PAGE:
Ayanda Mdluli


battle lines have been drawn over the implications for local maize prices of Pioneer Hi-Bred’s takeover of Pannar Seed as those for and against the deal counter each other’s arguments.


On Friday, Pamela Chitenhe, the regional director for Africa at Pioneer Hi-Bred, which is owned by DuPont, disputed a report that the merger between the two firms would result in a 12 percent hike in hybrid maize seed prices.

She said this was misleading because the seed industry was an innovative market and the merger could cause a price increase of only 1.6 percent because of short-term post-merger pricing.

In a joint statement, Pioneer Hi-Bred and Pannar said a 12 percent increase in the price of hybrid maize seed was “patently incorrect”, and did “not reflect the evidence in the proceedings before the Competition Tribunal or the Competition Appeal Court”.

“In this regard, we note that it was common cause in the proceedings that Pannar will benefit from lower trait fees as a direct result of the transaction and this fact, in conjunction with the price remedy, would have a direct impact on post-merger price reductions,” the statement read.

Pannar managing director Deon van Rooyen said the forecast regarding price effects did not take into account “the significant dynamic efficiencies flowing from the transaction between Pioneer and Pannar, which would offset any possible price increase”.

He said a combination of Pioneer and Pannar’s germplasm would result in maize hybrid seeds with significantly higher yield potential and other improved characteristics.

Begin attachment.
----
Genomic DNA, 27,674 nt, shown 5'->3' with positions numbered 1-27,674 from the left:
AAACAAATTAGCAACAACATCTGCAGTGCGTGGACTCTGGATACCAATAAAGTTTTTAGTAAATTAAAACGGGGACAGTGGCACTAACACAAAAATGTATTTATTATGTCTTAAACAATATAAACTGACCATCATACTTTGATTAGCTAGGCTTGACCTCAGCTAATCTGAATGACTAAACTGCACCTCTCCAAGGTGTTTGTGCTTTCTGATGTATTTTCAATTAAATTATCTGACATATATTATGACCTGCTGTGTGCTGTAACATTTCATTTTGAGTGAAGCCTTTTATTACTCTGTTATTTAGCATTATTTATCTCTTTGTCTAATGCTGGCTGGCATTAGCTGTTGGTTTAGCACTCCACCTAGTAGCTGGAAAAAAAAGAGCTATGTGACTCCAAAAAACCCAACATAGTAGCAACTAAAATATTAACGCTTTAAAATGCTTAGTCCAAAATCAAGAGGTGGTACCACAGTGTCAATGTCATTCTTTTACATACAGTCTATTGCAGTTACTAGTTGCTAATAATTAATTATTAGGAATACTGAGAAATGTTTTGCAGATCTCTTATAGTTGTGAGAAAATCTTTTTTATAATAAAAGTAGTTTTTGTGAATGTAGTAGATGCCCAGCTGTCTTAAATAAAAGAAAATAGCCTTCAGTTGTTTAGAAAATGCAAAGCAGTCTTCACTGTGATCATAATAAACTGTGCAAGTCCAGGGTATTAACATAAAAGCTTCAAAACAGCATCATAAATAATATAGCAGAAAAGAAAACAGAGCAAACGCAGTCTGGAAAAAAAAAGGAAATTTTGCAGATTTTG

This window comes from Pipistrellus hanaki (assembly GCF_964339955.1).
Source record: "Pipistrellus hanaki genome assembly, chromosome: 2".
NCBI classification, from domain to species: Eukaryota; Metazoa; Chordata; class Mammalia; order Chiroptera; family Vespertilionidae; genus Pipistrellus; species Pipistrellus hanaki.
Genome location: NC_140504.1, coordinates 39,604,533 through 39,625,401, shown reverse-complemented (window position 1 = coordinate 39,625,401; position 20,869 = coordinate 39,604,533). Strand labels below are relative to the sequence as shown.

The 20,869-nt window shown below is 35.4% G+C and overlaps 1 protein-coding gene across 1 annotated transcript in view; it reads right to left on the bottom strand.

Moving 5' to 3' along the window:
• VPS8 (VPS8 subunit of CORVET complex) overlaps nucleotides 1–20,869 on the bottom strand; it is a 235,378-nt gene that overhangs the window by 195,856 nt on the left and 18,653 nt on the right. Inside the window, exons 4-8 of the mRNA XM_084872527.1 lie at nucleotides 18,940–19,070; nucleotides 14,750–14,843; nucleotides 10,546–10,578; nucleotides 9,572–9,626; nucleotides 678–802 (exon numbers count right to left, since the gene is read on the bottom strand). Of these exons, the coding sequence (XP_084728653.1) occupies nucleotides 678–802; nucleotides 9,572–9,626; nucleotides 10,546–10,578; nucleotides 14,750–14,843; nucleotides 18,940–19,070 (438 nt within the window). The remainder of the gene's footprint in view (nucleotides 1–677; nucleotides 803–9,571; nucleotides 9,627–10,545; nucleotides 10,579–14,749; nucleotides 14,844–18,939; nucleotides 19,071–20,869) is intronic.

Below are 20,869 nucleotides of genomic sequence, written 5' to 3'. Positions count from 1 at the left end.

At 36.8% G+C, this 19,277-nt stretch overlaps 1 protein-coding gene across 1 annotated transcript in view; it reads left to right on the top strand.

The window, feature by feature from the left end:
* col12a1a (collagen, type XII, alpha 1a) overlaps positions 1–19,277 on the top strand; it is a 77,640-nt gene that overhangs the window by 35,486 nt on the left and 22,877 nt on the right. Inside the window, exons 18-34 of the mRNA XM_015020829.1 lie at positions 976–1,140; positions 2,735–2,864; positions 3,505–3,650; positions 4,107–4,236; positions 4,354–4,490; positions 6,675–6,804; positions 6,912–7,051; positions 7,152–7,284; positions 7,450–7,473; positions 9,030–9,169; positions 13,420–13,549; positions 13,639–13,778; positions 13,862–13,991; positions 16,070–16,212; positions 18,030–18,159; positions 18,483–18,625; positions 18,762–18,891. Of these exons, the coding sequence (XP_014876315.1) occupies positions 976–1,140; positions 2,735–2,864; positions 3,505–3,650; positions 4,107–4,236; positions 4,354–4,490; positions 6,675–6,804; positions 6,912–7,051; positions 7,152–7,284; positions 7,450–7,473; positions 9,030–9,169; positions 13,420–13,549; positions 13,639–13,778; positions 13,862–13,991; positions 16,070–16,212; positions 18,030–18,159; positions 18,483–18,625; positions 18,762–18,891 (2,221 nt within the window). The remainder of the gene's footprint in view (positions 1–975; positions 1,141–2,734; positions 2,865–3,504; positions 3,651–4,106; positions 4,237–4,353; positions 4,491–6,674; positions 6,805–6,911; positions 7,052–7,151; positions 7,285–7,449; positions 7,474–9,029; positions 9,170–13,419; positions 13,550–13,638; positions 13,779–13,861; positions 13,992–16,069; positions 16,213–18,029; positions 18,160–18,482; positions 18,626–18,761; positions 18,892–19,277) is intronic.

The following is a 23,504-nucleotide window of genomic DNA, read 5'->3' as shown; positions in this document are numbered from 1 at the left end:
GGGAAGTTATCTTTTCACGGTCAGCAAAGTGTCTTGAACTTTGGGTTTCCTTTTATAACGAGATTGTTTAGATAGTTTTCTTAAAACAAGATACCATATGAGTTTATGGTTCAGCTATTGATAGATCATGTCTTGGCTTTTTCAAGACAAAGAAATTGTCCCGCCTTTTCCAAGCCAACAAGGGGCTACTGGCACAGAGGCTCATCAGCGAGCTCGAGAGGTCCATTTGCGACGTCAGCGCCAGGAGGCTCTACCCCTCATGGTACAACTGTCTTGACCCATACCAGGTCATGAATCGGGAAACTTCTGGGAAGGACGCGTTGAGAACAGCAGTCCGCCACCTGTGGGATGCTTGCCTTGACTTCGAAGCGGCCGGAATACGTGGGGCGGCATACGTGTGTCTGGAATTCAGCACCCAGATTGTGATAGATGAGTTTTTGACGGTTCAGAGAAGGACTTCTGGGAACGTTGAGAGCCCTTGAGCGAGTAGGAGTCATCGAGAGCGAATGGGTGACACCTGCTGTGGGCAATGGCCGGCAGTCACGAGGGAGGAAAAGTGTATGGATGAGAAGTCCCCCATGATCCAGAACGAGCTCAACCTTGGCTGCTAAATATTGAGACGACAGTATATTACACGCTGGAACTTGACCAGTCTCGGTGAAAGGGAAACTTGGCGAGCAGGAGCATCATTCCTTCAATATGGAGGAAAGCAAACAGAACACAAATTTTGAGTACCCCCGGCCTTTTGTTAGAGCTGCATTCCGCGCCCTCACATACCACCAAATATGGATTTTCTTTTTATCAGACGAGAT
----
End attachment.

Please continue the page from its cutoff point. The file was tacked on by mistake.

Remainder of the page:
In contrast, Economists.co.za economist Mike Schussler said that if the acquisition took place, South African farmers would face a duopoly and “a great likelihood of market co-ordination of seed providers”.

He further noted that “the other party in the duopoly would be global seed giant Monsanto, also a US firm”.

“Between them, Pioneer and Monsanto would dominate about 90 percent of the seed market,” he said.

Also, unlike other competition cases, “this instance actually takes competitors out of the market with a strong likelihood of permanently destructive price effects”.

In addition, the proposed takeover would cost South African consumers up to R300 million, as the two giants would benefit from the deal.

The drought in the US would also aggravate the maize price outlook as the price for maize was 44.4 percent higher in the first seven months of the year compared with the same period last year.

However, this did not mean that local farmers would see higher profits. Instead, “the average South African farmer had a net profit margin of 7.4 percent in 2007, while grain farmers only had a net profit margin of about 4.4 percent in 2009/10. In some regions this margin was much less and many grain farmers must be wondering whether it still is worth farming,” he explained.